It was in Ajaccio on October 20, 1780 that Napoleon Bonaparte’s little sister was born. At birth she was given the name Paolina, but is better known by her French name of Pauline.
Throughout her whole life, she was cherished by her older brother. Despite the disputes she had with Josephine, the future Empress, the relationship between brother and sister remained strong. She had a competitive relationship with her sisters-in-law, Eugenie, whom she called "the old woman" and then Marie-Louise, whose youth, on the other hand, stirred up her jealousy. Even after the Glory, she continued to visit him on the island of Elba.
Pauline Bonaparte, a tumultuous love life:
Her first love was Louis-Marie Stanislas Fréron (1754-1802), when she was only 13 and he 39. He was sent on a mission in the south of France where he had a passionate love life with the young woman. This deputy to the National Convention wanted to marry Pauline, but was already engaged to another. Learning of this, Napoleon separated the lovers.
General Duphot Leonardo (1768-1797) also fell in love with the young woman. However he died in 1797 and the same year Napoleon offered the hand of his sister to Charles Victoire Emmanuel Leclerc (1772-1802), another brilliant general of his generation. From this love was born ten months later a son, Dermide Louis Napoléon, who died in 1806. For this marriage, Napoleon changed the name of his sister from Paolina to Pauline.
She was to find again her first love, Fréron, while accompanying her husband on a mission to Santo Domingo. Unfortunately, two months after her arrival, he died of yellow fever. In turn, her husband died from this same disease in 1802. Pauline was inconsolable and as a sign of repentance, the unfaithful wife deposited her hair in the coffin of her deceived husband.
The young woman consoled herself through ever more frequent liaisons with high-ranking members of the military. The future emperor was very protective and broke the careers of those who frequented his favourite little sister. This was notably the case for Jean Joseph Amable Humbert (1767-1823), general and leader of the expedition to Santo Domingo.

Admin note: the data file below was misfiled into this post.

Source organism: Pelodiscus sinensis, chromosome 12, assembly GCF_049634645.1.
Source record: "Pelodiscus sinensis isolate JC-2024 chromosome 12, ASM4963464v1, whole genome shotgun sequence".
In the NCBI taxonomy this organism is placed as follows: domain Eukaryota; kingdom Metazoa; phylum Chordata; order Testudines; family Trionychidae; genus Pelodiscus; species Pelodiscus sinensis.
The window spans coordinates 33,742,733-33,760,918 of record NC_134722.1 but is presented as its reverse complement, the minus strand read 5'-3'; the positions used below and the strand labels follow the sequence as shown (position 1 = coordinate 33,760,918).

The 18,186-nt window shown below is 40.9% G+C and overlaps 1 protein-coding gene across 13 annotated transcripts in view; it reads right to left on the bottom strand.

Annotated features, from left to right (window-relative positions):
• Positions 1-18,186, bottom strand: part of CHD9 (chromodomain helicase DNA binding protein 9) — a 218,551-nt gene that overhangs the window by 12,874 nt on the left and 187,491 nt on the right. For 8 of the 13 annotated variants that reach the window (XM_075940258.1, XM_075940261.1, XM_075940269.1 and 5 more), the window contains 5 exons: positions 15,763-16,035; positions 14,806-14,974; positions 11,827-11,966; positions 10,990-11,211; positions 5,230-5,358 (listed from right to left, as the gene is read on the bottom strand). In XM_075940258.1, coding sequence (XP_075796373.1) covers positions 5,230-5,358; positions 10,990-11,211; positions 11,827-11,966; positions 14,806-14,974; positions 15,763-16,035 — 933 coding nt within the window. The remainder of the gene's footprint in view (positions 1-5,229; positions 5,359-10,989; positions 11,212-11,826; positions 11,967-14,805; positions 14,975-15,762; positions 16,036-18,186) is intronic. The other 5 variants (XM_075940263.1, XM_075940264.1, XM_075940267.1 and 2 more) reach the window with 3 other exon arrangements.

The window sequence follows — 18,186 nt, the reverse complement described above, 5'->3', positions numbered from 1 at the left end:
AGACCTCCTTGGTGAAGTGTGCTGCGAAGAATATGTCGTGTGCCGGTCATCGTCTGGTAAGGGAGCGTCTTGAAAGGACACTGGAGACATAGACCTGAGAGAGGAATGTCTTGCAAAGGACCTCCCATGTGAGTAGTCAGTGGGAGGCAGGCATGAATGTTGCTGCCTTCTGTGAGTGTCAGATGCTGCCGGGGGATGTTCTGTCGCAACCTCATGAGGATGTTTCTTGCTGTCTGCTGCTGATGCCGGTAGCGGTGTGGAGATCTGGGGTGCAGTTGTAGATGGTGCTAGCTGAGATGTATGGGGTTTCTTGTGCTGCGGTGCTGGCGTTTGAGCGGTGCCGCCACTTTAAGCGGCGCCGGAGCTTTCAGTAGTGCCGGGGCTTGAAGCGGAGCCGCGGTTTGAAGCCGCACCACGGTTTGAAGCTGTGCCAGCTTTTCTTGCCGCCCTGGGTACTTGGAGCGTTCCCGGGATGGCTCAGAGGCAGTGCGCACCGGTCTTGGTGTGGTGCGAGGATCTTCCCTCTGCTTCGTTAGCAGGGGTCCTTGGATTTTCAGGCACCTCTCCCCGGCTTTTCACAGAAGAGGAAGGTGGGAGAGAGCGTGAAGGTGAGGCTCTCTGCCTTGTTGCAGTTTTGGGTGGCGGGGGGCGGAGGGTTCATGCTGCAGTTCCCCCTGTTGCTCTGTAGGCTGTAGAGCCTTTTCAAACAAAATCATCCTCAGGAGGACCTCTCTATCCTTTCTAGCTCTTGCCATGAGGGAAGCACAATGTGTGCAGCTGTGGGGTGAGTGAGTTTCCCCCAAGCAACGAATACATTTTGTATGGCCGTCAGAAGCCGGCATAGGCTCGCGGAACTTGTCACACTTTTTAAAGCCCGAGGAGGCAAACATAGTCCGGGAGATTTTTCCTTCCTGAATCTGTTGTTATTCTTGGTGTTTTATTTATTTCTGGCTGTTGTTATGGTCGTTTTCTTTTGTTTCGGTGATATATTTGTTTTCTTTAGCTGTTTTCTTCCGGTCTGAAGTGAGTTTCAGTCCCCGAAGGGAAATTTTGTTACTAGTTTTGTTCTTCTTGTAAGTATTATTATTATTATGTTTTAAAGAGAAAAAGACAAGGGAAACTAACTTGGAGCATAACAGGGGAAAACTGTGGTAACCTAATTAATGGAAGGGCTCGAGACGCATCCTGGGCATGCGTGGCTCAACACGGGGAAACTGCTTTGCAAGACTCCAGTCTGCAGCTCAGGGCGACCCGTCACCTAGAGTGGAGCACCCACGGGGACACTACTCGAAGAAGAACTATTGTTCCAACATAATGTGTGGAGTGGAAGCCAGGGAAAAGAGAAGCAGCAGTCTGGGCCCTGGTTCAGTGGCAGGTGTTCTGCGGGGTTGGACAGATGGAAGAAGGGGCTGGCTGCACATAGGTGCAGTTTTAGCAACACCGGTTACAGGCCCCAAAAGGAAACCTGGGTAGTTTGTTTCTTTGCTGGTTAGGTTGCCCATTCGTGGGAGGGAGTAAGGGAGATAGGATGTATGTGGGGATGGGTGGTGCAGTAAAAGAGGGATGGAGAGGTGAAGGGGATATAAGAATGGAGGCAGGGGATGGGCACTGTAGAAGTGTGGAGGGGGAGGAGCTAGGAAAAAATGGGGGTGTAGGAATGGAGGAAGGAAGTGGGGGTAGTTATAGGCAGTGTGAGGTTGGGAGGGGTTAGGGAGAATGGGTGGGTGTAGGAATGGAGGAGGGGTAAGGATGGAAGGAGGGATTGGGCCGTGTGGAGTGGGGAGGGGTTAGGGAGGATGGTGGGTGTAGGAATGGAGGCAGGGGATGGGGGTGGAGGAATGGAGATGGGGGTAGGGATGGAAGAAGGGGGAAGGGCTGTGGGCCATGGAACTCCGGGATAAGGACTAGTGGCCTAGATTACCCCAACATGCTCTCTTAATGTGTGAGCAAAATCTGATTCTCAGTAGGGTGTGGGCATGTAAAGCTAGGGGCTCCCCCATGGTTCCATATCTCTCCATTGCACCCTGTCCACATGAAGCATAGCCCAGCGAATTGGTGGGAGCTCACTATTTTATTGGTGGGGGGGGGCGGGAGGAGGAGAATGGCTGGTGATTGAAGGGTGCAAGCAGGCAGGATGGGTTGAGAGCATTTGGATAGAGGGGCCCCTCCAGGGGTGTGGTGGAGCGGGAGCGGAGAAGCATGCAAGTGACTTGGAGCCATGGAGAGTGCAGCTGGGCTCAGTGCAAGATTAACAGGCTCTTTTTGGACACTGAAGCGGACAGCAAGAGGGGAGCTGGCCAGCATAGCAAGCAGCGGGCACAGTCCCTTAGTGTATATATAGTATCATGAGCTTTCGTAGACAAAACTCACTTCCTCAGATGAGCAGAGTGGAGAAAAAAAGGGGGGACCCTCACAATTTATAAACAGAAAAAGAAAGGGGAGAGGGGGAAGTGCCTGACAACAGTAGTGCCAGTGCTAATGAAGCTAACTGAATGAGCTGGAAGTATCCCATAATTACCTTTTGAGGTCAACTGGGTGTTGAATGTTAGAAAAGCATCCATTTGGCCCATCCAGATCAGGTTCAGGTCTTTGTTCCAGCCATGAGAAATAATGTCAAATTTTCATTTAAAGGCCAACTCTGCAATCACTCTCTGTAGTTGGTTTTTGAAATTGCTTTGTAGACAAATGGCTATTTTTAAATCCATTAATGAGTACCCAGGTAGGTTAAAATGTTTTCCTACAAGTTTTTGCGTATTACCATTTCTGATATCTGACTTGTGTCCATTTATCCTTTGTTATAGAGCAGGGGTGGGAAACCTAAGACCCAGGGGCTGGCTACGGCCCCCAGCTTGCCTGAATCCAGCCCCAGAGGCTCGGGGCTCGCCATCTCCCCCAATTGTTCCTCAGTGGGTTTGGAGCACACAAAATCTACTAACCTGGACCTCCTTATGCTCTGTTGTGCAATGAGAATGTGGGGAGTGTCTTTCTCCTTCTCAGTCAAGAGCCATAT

Pauline Borghese, an Italian princess:
In 1803, she married Camillo Borghèse (1775-1832), so becoming part of the Italian nobility. However this was not a happy marriage and the couple never really lived together.
In 1806, Napoleon became King of Italy, while Pauline became Duchess of Guastalla. This prosperous period was marked by creation of the statue of Venus Borghese in her image and her move to the Petit Trianon in Versailles Palace . She took her place among the ranks of those women known for their beauty, such as the Marquise de Pompadour and Queen Marie-Antoinette .
After the fall of Napoleon, she remained in Italy. She died, childless, in Florence, four years after the death of her brother from liver cancer. Her remains were laid in the Borghesiana chapel of the Basilica Santa Maria Maggiore in Rome.
Pauline Borghese, a beauty of the "Marvellous Women" period :
In 1797, the fashion of the "Merveilleuses" ("marvellous women", roughly equivalent to "fabulous divas") was booming. It was the time of Madame Récamier (1777-1849), also known for her charm. Pauline was 17 years old and her beauty was much appreciated at this time of the glorification of womanhood. It was the period of the French Directory, after the end of the Terror, when young people yearned for a sweeter, carefree world. Women dressed in antique style, with wide transparent dresses and tunics known as "woven air ". These skimpily dressed women sowed disorder in the capital, to such an extent that a vote being passed to ban them.
Pauline represented this exacerbated femininity and the Venus Borghese is a perfect example of this. Napoleon's sister is represented here in the antique style, in the "Semisdraiata" attitude, that is, semi-recumbent and resting on one of her elbows. Although this pose is highly academic and exudes great nobility, it nonetheless caused a scandal. It was not the semi-naked representation that shocked opinion, but rather the rumour surrounding the work’s creation. Indeed, it was said that the princess posed nude for the artist Antonio Canova (1757-1822), something unthinkable at that time for a person of her rank.